17. The Boats: “T.V. Scientist” – Pretty cool, but the chipmunky voice is a bit unsettling.  Probably would have been like.
  18. The Decemberists: “16 Military Wives” – I think I might actually like this.  I know I like this, but what’s going on with me not hating on the last few Colin Meloy songs I’ve heard?  Love the horns.  What is that low one?  Trombone?  Would have been keep.
  19. Thao: “Bag Of Hammers” – Didn’t I cover this on that iTunesU playlist?  Yes, during my brief time on Blogger.  Somehow it got mix there.  I believe in my review of this the first time I said it was mix not because it was that good but because it evoked a very particular, fairly unique mood.  But it is driving me nuts now.  I mean, I’d drop this down to like in the old system, so I’ll keep it as open now, given that it is enjoyable in the right moods.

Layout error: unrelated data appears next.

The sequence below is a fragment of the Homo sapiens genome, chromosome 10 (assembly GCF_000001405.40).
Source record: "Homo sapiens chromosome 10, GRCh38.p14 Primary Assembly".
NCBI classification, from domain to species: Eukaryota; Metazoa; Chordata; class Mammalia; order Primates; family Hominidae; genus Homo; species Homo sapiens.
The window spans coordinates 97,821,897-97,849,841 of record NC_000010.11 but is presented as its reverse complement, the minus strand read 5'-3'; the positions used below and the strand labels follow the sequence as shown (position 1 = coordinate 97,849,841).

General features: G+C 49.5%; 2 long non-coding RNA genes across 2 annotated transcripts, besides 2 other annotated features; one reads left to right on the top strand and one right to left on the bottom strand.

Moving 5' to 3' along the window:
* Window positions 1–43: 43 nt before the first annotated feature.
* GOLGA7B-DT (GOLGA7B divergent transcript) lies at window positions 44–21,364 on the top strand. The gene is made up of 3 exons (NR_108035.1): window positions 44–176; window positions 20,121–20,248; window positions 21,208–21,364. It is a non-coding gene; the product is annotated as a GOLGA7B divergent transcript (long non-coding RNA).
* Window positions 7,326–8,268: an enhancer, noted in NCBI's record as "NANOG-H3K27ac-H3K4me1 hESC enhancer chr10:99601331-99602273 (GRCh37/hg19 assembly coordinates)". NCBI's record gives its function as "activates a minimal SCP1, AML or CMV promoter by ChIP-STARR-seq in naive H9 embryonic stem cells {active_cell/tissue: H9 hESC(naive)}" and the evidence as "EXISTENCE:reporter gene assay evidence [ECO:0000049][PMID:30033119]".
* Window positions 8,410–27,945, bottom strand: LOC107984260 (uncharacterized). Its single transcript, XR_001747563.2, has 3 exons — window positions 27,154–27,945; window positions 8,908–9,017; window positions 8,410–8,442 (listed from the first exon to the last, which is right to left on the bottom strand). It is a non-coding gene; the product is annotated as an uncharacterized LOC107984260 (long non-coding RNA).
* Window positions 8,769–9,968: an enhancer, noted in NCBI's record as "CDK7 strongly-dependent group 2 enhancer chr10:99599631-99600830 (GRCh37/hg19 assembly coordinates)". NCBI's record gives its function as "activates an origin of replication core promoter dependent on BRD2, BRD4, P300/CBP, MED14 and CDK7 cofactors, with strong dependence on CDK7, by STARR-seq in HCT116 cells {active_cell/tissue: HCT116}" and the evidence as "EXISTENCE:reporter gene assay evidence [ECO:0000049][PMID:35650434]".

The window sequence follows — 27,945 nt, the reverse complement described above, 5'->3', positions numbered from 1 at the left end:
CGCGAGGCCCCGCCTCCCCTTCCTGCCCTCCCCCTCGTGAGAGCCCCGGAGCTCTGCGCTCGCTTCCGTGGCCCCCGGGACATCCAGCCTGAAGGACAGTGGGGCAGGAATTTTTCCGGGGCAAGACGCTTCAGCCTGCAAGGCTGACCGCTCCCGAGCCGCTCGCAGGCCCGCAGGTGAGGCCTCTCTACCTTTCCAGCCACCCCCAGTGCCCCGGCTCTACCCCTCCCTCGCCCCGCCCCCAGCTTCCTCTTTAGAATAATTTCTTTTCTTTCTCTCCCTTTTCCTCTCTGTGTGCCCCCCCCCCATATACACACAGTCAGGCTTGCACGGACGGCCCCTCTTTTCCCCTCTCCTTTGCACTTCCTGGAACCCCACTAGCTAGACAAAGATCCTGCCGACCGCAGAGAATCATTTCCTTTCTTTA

20. Horse Feathers: “Curs In The Weeds” – Why do so many vocalists on this album sound so familiar?  I don’t hate this, but it doesn’t do anything for me, and it sounds really derivative.

Full: “Standing In The Way Of Control” (Gossip), “Dig Me Out” (Sleater-Kinney), “New Radio” (Bikini Kill), “Repulsion” (Quasi)
Open: “Between The Bars” (Elliott Smith), “Now We Can See” (The Thermals), “Eleven” (Thao & Mirah), “Glowing Mouth (Radio Edit)” (Milagres), “Transparency Is The New Mystery” (Marnie Stern), “Believe E.S.P.” (Deerhoof), “Doubt” (The Corin Tucker Band), “Corpse Pose” (Unwound), “T.V. Scientist” (The Boats), “16 Military Wives” (The Decemberists), “Bag Of Hammers” (Thao)
“I Love The Valley OH!” (Xiu Xiu), “Fried Egg” (Grass Widow), “Automobile [ft. Tracyanne Campbell]” (Gospel Music), “Die” (Bratmobile), “Curs In The Weeds” (Horse Feathers)

BR5-49: Live From Robert’s